There are a lot of ideas that people accept as gospel when it comes to fitness: sit-ups equal six-packs, cardio burns the most calories, strength-training will turn you into a she-hulk, and so on. These workout "rules" have been repeated so many times, we don't even question the science behind them — or lack thereof.
Myth 1: She who sweats the most burns the most calories."While we all love a good sweaty workout, sweating more doesn’t exactly mean you're burning more calories," say Kallenberg and Koester. "Sweating is an indicator of how hard your body is working to cool off. Keep in mind, sweating is the loss of water weight and doesn't represent real weight loss. As soon as you drink fluids, the weight is restored."
Myth 2: Strength training will make you huge."This is a big myth that people always associate with strength training. Strength training will not bulk you up unless you are lifting heavy and doing low repetitions. Strength training is a great way to burn calories, tone up your muscles, and reveal definition. It's all based on weight, reps, and tempo. Keep the reps high, tempo moderate, and weight light."
Myth 3: The longer the workout, the better.“False. It's not how long you workout, but what you do during that time that counts most. Sure, you can work out for two hours, but how much are you really accomplishing? After about an hour, your muscle fibers start to break down, and you need to refuel. Get in, work hard by challenging your body, and go have a healthy recovery meal!"
Myth 4: No pain, no gain."People tend to think that if their muscles don’t hurt, they’re not having a quality workout. This is not the case at all. While resistance training can be intense and come with some discomfort, pain is not required for a quality workout. If you are feeling pain in a certain area when doing a specific movement, stop, and find a fitness professional to correct you so you can workout pain-free."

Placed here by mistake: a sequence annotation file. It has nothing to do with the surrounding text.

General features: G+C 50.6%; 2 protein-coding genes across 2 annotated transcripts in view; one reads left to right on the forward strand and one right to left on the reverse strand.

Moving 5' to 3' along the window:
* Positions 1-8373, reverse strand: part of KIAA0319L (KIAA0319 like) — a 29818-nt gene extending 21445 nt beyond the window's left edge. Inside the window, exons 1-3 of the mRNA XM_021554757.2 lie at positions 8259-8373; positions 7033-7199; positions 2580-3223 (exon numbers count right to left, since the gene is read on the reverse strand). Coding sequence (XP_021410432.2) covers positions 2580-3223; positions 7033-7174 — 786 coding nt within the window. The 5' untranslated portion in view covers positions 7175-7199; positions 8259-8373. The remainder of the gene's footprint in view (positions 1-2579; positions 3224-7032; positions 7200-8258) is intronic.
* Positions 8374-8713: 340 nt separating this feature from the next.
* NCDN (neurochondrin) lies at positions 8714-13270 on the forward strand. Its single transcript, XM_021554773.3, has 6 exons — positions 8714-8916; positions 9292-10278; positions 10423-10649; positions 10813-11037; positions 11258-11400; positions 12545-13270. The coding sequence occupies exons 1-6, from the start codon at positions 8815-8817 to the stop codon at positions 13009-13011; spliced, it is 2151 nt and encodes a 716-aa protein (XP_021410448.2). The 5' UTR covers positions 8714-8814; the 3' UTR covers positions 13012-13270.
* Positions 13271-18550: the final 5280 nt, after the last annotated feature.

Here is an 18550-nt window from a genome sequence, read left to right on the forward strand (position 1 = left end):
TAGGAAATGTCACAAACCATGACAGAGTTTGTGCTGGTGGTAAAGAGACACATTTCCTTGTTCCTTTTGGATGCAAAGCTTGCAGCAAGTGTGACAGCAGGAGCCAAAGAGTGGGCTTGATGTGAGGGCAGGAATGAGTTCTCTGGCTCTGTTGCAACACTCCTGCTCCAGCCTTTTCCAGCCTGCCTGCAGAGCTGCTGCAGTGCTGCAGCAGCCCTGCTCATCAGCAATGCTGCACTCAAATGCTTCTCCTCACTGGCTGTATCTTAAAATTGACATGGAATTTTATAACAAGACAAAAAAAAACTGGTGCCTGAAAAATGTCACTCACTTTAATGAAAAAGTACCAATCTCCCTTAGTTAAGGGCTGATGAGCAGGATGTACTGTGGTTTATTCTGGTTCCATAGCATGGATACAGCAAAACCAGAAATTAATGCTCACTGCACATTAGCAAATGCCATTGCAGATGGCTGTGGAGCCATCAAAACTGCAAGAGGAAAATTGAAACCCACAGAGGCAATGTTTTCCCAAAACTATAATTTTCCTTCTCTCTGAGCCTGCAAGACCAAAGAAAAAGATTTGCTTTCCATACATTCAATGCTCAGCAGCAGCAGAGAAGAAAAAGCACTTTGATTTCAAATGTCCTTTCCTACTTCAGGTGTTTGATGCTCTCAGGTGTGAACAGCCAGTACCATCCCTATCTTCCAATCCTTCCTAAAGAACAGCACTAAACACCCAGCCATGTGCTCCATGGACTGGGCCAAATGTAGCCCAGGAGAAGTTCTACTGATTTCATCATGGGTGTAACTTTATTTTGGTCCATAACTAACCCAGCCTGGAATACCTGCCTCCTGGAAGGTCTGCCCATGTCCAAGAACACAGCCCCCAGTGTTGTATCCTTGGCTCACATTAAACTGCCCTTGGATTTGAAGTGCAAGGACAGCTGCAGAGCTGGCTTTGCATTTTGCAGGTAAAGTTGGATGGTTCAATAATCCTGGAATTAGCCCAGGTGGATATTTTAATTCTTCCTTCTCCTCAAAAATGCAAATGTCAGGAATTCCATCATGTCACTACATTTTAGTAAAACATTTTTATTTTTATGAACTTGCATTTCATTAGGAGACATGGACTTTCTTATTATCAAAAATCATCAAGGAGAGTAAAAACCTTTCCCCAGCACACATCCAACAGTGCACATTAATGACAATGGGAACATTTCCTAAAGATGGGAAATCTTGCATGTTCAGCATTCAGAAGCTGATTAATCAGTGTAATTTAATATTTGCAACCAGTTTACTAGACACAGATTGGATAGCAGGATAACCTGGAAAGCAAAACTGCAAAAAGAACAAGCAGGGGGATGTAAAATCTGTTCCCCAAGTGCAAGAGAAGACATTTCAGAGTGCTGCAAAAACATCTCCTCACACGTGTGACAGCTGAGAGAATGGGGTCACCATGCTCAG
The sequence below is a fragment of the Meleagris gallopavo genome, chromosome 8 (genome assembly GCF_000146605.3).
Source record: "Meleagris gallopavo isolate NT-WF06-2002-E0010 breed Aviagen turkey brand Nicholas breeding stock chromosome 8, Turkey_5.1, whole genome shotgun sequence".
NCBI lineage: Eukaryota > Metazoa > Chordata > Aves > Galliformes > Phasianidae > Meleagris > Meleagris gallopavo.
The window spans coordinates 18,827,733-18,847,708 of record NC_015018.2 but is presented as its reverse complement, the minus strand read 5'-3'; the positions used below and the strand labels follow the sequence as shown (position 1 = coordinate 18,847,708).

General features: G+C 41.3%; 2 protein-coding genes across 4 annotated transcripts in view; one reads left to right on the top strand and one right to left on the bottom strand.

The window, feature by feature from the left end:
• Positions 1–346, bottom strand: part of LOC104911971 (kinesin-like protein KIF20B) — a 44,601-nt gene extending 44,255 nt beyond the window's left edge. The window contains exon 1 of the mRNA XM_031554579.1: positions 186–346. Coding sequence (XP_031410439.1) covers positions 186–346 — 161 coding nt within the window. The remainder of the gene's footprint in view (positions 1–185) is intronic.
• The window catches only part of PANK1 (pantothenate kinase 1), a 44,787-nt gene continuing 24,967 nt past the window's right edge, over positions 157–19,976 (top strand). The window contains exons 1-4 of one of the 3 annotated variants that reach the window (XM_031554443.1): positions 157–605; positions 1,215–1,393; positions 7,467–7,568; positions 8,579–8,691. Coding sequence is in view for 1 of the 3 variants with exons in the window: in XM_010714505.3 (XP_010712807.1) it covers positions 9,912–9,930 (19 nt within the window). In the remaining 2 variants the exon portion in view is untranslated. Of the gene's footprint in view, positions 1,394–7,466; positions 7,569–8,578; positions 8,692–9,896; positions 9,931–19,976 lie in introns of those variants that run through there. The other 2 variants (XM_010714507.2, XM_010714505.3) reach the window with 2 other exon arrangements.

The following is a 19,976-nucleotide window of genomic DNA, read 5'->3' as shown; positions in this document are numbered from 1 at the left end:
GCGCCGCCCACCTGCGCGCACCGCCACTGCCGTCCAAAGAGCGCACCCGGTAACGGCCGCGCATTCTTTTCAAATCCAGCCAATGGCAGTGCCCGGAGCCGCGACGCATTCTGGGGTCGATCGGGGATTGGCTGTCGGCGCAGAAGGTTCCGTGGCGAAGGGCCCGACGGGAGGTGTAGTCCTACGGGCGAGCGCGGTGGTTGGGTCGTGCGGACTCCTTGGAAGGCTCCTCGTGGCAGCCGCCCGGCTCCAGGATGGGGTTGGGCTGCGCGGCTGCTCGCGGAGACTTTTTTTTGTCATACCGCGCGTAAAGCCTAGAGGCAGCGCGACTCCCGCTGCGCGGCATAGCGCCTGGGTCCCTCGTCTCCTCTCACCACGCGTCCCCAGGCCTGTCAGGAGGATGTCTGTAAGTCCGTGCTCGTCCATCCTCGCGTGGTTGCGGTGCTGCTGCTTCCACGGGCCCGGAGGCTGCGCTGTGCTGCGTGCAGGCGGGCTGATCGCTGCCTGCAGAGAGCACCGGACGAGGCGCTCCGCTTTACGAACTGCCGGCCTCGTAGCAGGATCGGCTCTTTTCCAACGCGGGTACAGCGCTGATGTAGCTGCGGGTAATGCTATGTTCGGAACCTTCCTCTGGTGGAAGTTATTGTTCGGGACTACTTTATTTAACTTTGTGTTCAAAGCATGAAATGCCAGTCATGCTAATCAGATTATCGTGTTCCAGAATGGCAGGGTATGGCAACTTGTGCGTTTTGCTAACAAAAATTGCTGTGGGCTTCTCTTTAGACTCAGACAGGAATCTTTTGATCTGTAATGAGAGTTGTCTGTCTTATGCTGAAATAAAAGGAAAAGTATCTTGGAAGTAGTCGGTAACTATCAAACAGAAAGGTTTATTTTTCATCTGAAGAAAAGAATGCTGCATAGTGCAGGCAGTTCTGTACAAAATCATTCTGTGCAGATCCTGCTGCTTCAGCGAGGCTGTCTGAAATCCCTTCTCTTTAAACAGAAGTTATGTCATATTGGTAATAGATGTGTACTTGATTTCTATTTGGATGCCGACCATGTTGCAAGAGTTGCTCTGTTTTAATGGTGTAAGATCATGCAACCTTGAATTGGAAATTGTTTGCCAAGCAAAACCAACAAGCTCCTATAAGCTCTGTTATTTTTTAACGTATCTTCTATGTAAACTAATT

Myth 5: Sit-ups are the best move for six-pack abs."This is probably the most common misconception in fitness. While crunches may be effective for 'feeling the burn,' there are a variety of much more effective core exercises that can help tone your middle. Your core routine should consist of a few exercises that challenge the entire abdominal area, including the lower back, to prevent injury and promote a healthy spine. Try a variety of planks to challenge your core and really sculpt a six-pack."
Myth 6: Stretching before a workout is a must."First, you should know that there are a few different forms of stretching. It's recommended to do a full body dynamic stretch, rather than static poses, prior to exercise — something that wakes the body up and increases blood flow throughout. This will help increase flexibility, warm the joints up, and, most importantly, help prevent injury. Tight muscles are unhealthy muscles and often cause unwanted injuries."
Myth 7: If you can't exercise regularly, it's not worth going to the gym at all.
Myth 8: If someone looks like they know what they're doing, do what they're doing.
Myth 9: Slaving away on the cardio machines is the best way to burn calories.